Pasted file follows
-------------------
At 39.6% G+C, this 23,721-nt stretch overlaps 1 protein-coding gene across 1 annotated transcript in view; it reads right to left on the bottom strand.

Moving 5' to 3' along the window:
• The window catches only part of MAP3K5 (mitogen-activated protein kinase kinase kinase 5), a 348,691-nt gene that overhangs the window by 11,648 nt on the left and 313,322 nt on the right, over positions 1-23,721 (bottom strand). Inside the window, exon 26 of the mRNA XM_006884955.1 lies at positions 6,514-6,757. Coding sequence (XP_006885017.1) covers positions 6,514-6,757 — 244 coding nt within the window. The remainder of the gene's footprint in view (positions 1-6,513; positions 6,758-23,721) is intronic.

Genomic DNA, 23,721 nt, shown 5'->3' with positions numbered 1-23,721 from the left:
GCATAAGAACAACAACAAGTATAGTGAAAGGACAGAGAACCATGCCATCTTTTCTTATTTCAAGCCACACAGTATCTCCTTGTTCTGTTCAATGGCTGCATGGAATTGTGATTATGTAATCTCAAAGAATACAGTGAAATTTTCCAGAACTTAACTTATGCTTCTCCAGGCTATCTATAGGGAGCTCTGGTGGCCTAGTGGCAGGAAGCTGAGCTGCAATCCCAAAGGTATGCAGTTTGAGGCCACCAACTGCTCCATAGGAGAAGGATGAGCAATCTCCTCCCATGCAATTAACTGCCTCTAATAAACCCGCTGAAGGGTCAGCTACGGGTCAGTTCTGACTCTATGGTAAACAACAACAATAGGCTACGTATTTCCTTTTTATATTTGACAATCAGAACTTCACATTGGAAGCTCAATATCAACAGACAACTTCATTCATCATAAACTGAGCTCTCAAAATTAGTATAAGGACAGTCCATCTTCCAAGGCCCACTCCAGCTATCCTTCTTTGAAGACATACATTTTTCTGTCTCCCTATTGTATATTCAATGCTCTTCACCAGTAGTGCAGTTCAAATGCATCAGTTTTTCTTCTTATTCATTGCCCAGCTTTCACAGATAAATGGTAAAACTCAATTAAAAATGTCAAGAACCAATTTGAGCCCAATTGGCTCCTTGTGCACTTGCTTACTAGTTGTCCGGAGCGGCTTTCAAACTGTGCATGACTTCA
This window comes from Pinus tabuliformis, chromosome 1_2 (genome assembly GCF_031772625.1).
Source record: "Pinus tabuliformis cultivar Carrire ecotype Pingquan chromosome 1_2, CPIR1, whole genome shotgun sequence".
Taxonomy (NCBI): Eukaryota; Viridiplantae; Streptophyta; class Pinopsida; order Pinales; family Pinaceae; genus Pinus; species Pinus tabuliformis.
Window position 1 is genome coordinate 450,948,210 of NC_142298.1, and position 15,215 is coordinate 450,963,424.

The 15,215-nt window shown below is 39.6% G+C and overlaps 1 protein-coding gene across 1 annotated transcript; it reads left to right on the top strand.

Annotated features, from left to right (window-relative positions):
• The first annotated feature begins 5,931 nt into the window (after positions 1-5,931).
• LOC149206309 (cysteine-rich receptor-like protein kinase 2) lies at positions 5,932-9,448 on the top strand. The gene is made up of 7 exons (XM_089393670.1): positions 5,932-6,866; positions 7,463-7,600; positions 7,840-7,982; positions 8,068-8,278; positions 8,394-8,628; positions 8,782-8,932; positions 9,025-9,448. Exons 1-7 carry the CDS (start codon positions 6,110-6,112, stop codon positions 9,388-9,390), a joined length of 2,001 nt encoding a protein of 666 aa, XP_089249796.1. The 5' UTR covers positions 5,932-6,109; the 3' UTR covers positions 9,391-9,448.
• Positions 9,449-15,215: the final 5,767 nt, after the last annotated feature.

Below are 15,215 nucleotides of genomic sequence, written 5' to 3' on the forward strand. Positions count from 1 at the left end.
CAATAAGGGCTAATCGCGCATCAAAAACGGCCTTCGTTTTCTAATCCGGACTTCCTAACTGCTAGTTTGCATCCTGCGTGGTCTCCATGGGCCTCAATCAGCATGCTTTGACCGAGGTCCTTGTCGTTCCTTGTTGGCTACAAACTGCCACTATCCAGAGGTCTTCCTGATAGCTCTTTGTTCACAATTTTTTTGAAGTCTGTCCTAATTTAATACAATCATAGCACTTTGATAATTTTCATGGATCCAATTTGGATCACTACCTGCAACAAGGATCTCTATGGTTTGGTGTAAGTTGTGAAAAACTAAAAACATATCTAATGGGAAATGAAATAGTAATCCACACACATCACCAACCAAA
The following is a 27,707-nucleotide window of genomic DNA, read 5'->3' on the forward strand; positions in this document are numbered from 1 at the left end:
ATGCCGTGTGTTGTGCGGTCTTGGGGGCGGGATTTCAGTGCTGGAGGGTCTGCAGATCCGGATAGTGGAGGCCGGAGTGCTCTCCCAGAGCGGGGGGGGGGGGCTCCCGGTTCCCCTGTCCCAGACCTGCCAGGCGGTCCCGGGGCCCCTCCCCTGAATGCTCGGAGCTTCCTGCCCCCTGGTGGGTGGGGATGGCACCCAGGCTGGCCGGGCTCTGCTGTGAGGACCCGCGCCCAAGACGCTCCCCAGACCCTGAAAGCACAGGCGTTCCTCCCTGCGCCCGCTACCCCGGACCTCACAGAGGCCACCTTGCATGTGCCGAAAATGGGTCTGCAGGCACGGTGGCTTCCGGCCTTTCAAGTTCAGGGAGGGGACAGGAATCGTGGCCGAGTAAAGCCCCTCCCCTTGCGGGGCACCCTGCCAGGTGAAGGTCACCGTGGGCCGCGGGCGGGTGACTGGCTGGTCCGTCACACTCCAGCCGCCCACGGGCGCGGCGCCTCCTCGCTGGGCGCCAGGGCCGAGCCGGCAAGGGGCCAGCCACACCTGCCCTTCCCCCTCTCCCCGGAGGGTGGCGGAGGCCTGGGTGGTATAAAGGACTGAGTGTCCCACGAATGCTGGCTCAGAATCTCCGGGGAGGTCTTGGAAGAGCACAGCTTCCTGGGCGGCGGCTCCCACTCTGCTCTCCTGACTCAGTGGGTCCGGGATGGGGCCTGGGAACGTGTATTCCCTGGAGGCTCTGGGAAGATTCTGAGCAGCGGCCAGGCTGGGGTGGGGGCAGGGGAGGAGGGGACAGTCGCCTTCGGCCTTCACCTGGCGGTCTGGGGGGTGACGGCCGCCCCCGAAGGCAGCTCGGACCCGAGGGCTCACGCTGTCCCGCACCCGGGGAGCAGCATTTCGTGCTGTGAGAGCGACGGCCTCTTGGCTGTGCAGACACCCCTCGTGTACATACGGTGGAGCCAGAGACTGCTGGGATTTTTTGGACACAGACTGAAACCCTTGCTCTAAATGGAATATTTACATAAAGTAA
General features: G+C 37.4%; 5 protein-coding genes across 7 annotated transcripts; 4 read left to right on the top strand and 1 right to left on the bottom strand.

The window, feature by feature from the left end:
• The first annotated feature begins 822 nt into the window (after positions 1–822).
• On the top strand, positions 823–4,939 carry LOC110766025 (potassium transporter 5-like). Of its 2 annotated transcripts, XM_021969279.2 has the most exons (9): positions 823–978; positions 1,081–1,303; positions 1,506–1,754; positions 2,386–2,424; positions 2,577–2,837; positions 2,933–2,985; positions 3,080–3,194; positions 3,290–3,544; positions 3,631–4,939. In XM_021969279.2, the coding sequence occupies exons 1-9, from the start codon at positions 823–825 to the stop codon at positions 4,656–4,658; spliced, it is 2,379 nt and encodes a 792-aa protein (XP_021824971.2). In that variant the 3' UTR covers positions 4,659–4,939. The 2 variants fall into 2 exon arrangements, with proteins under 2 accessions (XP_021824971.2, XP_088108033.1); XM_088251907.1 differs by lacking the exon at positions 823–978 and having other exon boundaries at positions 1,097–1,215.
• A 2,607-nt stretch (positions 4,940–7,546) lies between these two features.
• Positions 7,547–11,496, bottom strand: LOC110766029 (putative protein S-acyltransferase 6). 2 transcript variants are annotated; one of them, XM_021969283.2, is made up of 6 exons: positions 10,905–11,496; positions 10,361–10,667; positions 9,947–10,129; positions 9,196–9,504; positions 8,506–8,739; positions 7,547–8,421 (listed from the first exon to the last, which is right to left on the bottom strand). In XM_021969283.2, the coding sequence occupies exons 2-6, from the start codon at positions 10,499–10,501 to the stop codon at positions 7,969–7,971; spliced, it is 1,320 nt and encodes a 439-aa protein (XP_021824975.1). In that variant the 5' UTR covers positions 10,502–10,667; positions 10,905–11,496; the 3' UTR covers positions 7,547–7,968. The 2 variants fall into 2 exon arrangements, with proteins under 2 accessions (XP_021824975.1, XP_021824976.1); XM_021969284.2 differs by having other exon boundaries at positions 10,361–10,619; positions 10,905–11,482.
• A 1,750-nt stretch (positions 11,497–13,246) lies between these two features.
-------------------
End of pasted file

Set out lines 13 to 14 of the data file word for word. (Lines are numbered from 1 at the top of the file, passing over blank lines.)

• LOC149206309 (cysteine-rich receptor-like protein kinase 2) lies at positions 5,932-9,448 on the top strand. The gene is made up of 7 exons (XM_089393670.1): positions 5,932-6,866; positions 7,463-7,600; positions 7,840-7,982; positions 8,068-8,278; positions 8,394-8,628; positions 8,782-8,932; positions 9,025-9,448. Exons 1-7 carry the CDS (start codon positions 6,110-6,112, stop codon positions 9,388-9,390), a joined length of 2,001 nt encoding a protein of 666 aa, XP_089249796.1. The 5' UTR covers positions 5,932-6,109; the 3' UTR covers positions 9,391-9,448.
• Positions 9,449-15,215: the final 5,767 nt, after the last annotated feature.